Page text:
Re: [asa] Isaiah 11:6: Wolf and Lamb

From: Merv <mrb22667@kansas.net>
Date: Sun Sep 14 2008 - 23:44:28 EDT

I see it as a portrait of what we hope for, and (shortcomings aside of
how the "accommodations" may imperfectly match our modern
understandings) the future paradise referenced must be real or else our
hope is in vain. The earlier references in the same chapter about
Christ "striking the earth with the rod of his mouth" or "slaying the
wicked with his breath" --- even the most die-hard fundamentalists are
going to concede that this is a vivid use of imagery, and yet that
"concession" would not make the referenced truth any less real or true.
In a new heaven and a new earth, whatever all that will entail, why
shouldn't these characterizations be truly embodied there? We're
already talking about immortal bodies for ourselves. Docile former
predators should be no big problem after that. But if those details
turn out to be literary license, that's no big blow to my theology --at
least I don't think so.

 We Anabaptists tend to get excited over these passages --or the earlier
one in chapter 2 about swords being beaten into plowshares and nations
not learning war anymore. As impossible as all that sounds we still set
our hopes on a future where those things are somehow brought to fruition
--in a real way. And paradoxically it is already very real in the
hearts of those redeemed by Christ. I.e. --the "already, but not fully
yet" (I don't remember what book I'm borrowing that phrase from) status
of the Kingdom of God. Detractors sneer it away as a mere 'Pickwickian'
fantasy. But to the martyrs who faced torture and death, and refused to
take up a sword against their persecutors, that Kingdom was the only one
in which citizenship really mattered.

p.s. teaching a junior-high Sunday school, I miss out on our adult s.s.
which discussed the "wired-word" topic today of how a church should
react to extremely disruptive members (e.g. an out-of-control autistic
teenager). I don't know what they concluded, but on reading the prep.
materials this morning, the one question that crossed my mind was how
this was apparently a "non-issue" in Jesus' time since such a person was
presumed to be demon-possessed, and was healed on the spot --the very
thing Jesus seemed to pronounce as the inauguration of his Kingdom, and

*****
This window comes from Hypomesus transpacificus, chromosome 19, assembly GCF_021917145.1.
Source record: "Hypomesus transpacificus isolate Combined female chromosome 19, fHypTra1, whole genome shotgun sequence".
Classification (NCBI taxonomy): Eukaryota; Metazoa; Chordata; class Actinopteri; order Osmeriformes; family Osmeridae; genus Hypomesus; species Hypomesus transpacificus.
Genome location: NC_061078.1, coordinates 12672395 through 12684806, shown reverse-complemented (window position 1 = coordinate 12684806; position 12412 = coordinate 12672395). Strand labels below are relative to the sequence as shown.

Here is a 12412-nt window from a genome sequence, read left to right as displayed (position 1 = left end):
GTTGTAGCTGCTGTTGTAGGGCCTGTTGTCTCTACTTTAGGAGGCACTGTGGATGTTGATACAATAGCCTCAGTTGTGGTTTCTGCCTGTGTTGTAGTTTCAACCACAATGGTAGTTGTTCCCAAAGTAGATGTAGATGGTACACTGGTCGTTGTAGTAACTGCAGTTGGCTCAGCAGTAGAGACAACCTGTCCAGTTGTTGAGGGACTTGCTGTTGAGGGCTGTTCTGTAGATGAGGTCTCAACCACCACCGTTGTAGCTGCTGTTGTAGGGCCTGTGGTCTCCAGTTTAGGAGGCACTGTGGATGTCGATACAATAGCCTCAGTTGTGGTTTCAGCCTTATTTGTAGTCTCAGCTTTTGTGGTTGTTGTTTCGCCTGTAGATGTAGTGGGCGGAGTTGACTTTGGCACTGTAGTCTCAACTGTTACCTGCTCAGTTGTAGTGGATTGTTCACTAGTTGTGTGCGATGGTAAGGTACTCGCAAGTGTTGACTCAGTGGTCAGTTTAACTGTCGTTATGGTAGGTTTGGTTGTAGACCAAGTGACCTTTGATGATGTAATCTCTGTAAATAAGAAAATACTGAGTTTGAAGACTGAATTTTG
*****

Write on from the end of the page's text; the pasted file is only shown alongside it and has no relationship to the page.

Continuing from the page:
leaving us to wonder why we don't do that today (our vast array of
psychological labels and diagnoses aside for why people are the way they
are.) Of course, Paul has to address the issue of orderly worship, and
maybe we can read between the lines there. Perhaps mental illness, and
its apparent place in the present "natural" scheme of things is all part
of the same puzzle as our difficulties with natural violence.

--Merv

David Opderbeck wrote:
> I'm curious how folks here interpret Isaiah 11, particularly the
> famous "lion shall lay with the lamb" (actually it's a "wolf," not a
> lion) passage. Here are some possibilities I've heard:
>
> -- the YEC version: this refers to a restoration of herbivorous Eden
> -- the Rossian OEC version: this refers to the Millennium; either it
> is a miracle or people will manage creation in such a way as to feed
> the carnivorous animals
> -- Figurative: the lion lying with the lamb, the child reaching his
> hand into the cobra's nest, etc., are figurative expressions meaning
> that there will be peace among peoples and nations (don't remember
> where I heard this one)
> -- Accommodation (?): this is a mistaken reference to an herbivorous
> Eden and is an accommodation.
>
> It seems to me that this is a place where an accommodation hermeneutic
> breaks down. I'd like to argue that this is a figurative passage
> referring to peace among peoples and nations. However, in his Isaiah
> commentary, J.A. Moyter says this passage is indeed a reference to
> Eden. (Not sure of Moyter's view of Eden as literal or not.) Yet, if
> the reference to Eden is an accommodation, why isn't the reference to
> the peace of the eschaton not an accommodation? What reason do we
> have to hope for peace? Anyone know of commentators who understand
> this as a general literary reference to future peace, a cultural
> metaphor, rather than as literal wolves and lambs resting together?
>
> --
> David W. Opderbeck
> Associate Professor of Law
> Seton Hall University Law School
> Gibbons Institute of Law, Science & Technology

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Received on Sun Sep 14 23:40:08 2008

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